The Evolution Of Google's Golden Triangle

In search marketing circles, most everyone has heard of Google’s Golden Triangle. It even has its own Wikipedia entry (which is more than I can say). The “Triangle” is rapidly coming up to its 10th birthday (it was March of 2005 when Didit and Enquiro --  now Mediative -- first released the study).

This year, Mediative conducted a new study to see if what we found a decade ago still continues to be true. (Check out this link for info on an online event Oct. 14 discussing the research.)



Another study from the Institute of Communication and Media Research in Cologne, Germany also looked at the evolution of search user behaviors. I’ll run through the findings of both studies to see if the Golden Triangle still exists. But before we dive in, let’s look back at the original study.

Why We Had a Golden Triangle in the First Place

To understand why the Golden Triangle appeared in the first place, you have to understand  how humans look for relevant information. For this, I’m borrowing heavily from Peter Pirolli and Stuart Card at PARC and their Information Foraging Theory (by the way, absolutely every online marketer, web designer and usability consultant should be intimately familiar with this theory).

Foraging for Information

Humans “forage” for information. In doing so, they are very judicious about how much effort they expend to find the available information. This is largely a subconscious activity, with our eyes rapidly scanning for cues of relevance.

Pirolli and Card refer to this as “information scent.” Picture a field mouse scrambling across a table looking for morsels to eat, and you’ll have an appropriate mental context in which to understand the concept of information foraging. In most online contexts, our initial evaluation of the amount of scent on a page takes no more than a second or two. In that time, we also find the areas that promise the greatest scent and go directly to them. To use our mouse analogy, the first thing she does is to scurry quickly across the table and see where the scent of possible food is the greatest.

The Area of Greatest Promise

Now, imagine that same mouse comes back day after day to the same table -- and every time she returns, she finds the greatest amount of food is always in the same corner.  After a week or so, she learns that she doesn’t have to scurry across the entire table. All she has to do is go directly to that corner and start there. If, by some fluke, there is no food there, then the mouse can again check out the rest of the table to see if there are better offerings elsewhere. The mouse has been conditioned to go directly to the “Area of Greatest Promise” first.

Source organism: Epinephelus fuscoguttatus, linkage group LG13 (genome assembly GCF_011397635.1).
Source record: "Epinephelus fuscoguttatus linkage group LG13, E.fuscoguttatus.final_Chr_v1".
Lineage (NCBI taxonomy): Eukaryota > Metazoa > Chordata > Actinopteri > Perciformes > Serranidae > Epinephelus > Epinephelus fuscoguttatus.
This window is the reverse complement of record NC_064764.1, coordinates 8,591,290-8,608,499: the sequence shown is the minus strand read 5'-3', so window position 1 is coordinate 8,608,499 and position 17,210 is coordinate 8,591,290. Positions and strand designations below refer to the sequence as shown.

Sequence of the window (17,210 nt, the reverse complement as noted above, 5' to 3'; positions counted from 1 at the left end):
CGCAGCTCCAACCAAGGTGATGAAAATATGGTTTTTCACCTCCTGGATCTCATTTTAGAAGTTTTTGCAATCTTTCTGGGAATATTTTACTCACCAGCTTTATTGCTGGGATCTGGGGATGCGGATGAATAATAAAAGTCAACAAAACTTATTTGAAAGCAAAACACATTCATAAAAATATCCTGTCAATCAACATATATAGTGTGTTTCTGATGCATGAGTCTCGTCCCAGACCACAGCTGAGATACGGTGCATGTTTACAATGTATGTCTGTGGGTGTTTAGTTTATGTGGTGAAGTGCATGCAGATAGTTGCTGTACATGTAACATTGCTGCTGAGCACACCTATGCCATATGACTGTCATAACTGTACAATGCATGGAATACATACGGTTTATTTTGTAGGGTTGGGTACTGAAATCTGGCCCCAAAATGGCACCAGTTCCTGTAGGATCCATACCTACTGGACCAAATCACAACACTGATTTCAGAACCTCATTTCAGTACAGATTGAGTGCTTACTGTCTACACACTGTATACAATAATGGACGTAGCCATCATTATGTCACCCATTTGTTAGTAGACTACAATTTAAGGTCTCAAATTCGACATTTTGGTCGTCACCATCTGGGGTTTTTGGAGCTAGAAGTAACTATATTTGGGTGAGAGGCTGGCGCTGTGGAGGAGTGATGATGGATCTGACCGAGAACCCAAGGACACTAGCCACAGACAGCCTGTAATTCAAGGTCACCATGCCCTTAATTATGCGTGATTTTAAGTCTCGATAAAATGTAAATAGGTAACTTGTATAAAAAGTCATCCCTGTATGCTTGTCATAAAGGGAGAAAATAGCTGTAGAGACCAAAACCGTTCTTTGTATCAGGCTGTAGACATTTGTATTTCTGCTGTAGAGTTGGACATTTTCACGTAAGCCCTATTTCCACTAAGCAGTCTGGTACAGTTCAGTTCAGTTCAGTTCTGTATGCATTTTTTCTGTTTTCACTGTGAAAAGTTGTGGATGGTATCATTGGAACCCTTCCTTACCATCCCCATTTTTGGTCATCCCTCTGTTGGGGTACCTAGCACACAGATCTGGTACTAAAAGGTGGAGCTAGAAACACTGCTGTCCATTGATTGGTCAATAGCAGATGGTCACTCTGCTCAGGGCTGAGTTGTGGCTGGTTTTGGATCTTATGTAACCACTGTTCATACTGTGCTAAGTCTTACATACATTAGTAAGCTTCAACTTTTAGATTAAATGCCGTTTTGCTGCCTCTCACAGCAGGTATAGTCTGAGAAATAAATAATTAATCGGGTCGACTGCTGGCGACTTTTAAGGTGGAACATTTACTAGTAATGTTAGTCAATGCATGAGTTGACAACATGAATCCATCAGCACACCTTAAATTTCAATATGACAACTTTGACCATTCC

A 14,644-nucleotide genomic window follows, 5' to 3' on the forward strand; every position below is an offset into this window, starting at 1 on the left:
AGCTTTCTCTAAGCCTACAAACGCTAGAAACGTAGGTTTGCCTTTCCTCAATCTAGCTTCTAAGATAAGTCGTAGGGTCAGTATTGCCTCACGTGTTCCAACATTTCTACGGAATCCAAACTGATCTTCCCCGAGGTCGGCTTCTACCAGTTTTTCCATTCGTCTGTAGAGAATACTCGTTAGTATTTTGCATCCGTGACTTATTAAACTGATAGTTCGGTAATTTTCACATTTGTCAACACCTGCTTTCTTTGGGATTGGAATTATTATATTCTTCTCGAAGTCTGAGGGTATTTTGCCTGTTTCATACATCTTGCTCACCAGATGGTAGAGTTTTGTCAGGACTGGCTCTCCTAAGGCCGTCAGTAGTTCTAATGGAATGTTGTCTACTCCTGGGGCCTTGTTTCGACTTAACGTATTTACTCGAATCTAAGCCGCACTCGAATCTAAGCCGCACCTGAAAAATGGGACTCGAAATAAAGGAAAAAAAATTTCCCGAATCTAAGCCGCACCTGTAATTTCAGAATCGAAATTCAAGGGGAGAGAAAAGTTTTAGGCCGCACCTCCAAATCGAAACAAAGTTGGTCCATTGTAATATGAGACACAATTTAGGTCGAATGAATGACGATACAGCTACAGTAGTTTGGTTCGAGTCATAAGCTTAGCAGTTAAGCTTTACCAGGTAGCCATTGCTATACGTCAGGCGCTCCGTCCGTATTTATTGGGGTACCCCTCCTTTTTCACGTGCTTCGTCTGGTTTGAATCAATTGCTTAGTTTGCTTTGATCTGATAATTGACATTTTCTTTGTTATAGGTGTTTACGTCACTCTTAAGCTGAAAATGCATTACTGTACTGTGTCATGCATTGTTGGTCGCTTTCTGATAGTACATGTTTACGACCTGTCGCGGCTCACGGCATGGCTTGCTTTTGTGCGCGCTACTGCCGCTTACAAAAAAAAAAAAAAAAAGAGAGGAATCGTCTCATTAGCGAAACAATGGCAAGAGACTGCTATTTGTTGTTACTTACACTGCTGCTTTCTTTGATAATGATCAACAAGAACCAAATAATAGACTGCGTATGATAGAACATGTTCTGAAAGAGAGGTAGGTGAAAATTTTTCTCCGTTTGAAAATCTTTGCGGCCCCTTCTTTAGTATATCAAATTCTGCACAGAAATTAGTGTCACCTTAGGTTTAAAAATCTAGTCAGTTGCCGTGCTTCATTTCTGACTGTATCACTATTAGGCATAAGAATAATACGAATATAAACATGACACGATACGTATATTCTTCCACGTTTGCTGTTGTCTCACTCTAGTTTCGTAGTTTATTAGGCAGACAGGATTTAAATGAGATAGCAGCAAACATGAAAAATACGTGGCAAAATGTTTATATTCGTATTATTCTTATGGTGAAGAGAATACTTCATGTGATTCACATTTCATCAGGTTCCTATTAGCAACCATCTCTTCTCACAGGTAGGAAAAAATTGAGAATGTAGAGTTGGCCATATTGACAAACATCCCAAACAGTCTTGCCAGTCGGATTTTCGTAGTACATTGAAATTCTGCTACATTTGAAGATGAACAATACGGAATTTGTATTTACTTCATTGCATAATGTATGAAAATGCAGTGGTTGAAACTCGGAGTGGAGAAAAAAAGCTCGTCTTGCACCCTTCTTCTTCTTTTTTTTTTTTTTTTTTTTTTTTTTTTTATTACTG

F-Shaped Scanning

This was exactly the case when we did the first eye-tracking study in 2005. Google had set a table of available information, but it always put the best information in the upper left corner. We became conditioned to go directly to the Area of Greatest Promise. The triangle shape came about because of the conventions of how we read in the Western world. We read top to bottom, left to right. So, to pick up information scent, we would first scan down the beginning of each of the top four or five listings. If we saw something that seemed to be a good match, we would scan across the title of the listing. If it was still a good match, we would quickly scan the description and the URL. If Google was doing its job right, there would be more of this lateral scanning on the top listing than there would be on the subsequent listings. This F-shaped scanning strategy would naturally produce the Golden Triangle scanning pattern we saw.

Working Memory and Chunking

There was another behavior we saw that helped explain the heat maps that emerged. Our ability to actively compare options requires us to hold in our mind information about each of the options. This means that the number of options we can compare at any one time is restricted by the limits of our working memory. George Miller, in a famous paper in 1956, determined this to be seven pieces of information, plus or minus two.  The actual number depends on the type of information to be retained and the dimension of variability.

In search foraging, the dimension is relevance, and the inputs to the calculation will be quick judgments of information scent based on a split-second scan of the listing. This is a fairly complex assessment, so we found the number of options to be compared at once by the user tends to max out to about three or four listings.

This means that the user “chunks” the page into groupings of three or four listings, and determines if one of the listings is worthy of a click. If not, the user moves on to the next chunk.  We also see this in the heat map shown here:

Scanning activity drops dramatically after the first four listings. In our original study, we found that over 80% of first clicks on all the results pages tested came from the top four listings.  This is also likely why Google restricted the number of paid ads shown above organic to three at the most.

So, that’s a quick summary of our findings from the 2005 study. Next week, we’ll look how search scanning has changed in the past nine years.

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